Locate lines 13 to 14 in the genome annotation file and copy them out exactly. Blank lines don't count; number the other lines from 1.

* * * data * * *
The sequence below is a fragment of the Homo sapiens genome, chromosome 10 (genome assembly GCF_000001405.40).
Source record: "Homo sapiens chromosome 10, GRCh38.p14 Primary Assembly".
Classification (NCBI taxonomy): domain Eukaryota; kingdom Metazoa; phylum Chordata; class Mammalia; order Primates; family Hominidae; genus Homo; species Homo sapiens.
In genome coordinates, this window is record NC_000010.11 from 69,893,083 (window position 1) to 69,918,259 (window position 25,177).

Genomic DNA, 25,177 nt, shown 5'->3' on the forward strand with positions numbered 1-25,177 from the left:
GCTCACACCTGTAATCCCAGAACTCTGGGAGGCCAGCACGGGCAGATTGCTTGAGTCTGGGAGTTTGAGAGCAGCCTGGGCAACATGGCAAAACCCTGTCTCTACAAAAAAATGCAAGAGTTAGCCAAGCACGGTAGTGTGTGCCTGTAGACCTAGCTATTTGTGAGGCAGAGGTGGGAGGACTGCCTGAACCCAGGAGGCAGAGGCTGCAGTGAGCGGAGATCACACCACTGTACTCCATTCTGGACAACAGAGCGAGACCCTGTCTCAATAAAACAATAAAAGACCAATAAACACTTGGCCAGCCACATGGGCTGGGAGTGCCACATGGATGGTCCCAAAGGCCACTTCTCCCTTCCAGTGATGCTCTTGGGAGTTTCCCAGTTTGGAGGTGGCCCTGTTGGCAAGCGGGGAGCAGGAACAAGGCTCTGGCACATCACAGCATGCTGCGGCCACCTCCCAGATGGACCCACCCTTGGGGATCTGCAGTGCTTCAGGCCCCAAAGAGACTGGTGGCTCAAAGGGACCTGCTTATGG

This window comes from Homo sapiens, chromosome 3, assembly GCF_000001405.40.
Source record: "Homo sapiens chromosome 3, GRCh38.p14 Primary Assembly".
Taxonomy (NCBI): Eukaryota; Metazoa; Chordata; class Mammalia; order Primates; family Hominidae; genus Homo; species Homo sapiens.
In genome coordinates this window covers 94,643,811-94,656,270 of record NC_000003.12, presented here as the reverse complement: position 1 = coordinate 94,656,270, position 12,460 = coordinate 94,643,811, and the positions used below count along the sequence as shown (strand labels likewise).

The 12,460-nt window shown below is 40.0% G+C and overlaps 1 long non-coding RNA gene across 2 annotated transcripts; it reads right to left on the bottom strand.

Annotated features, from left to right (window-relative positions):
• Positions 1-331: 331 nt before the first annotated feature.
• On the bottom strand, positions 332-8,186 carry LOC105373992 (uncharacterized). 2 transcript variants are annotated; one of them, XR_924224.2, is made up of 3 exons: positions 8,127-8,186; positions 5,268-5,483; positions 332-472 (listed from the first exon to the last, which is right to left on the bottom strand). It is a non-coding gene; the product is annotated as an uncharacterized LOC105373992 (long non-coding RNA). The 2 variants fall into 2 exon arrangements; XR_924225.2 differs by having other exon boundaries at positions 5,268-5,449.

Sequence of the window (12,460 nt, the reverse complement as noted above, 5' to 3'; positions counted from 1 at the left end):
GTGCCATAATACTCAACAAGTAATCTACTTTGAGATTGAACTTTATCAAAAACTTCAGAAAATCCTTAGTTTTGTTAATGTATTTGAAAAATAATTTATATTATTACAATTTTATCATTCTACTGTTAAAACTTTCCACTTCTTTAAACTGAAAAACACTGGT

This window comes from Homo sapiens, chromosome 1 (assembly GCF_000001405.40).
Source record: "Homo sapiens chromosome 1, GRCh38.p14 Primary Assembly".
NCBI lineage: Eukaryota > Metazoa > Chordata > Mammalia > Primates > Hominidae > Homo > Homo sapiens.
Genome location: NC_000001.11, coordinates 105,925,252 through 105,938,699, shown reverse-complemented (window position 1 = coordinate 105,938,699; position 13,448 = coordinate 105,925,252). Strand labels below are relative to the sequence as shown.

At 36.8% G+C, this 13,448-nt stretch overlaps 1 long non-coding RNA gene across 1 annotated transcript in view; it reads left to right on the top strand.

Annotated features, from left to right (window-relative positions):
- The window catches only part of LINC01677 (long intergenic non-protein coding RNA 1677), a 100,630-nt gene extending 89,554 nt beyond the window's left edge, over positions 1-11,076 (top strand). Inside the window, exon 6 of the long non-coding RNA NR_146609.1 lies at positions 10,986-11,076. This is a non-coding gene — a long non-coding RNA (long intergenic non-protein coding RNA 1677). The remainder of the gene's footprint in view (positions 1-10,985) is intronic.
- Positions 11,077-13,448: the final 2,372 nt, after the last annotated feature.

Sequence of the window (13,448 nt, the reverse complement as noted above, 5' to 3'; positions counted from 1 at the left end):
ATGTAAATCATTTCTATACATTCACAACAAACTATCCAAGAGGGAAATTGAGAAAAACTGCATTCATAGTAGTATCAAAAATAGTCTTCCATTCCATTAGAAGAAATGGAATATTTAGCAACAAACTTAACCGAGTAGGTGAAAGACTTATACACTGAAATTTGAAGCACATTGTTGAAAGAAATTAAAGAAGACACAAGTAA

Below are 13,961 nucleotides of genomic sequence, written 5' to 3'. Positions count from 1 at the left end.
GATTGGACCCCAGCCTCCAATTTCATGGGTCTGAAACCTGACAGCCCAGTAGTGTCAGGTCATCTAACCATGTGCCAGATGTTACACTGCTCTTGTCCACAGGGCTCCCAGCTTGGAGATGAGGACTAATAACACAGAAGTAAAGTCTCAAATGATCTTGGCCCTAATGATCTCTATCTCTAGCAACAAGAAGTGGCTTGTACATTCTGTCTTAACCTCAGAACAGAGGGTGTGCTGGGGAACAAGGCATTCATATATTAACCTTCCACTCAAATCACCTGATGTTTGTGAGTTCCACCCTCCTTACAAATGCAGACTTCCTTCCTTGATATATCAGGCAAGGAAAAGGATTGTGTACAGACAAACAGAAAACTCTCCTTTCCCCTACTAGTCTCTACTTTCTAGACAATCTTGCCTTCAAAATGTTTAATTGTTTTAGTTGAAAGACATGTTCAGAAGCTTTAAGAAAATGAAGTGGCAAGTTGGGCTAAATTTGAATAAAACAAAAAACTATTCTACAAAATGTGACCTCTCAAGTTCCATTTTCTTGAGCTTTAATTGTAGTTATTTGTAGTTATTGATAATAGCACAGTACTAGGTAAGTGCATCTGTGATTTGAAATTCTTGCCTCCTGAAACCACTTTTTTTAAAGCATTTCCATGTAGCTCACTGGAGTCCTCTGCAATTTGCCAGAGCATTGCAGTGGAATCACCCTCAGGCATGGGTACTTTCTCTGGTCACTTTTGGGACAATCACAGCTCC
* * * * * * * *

• Positions 1-331: 331 nt before the first annotated feature.
• On the bottom strand, positions 332-8,186 carry LOC105373992 (uncharacterized). 2 transcript variants are annotated; one of them, XR_924224.2, is made up of 3 exons: positions 8,127-8,186; positions 5,268-5,483; positions 332-472 (listed from the first exon to the last, which is right to left on the bottom strand). It is a non-coding gene; the product is annotated as an uncharacterized LOC105373992 (long non-coding RNA). The 2 variants fall into 2 exon arrangements; XR_924225.2 differs by having other exon boundaries at positions 5,268-5,449.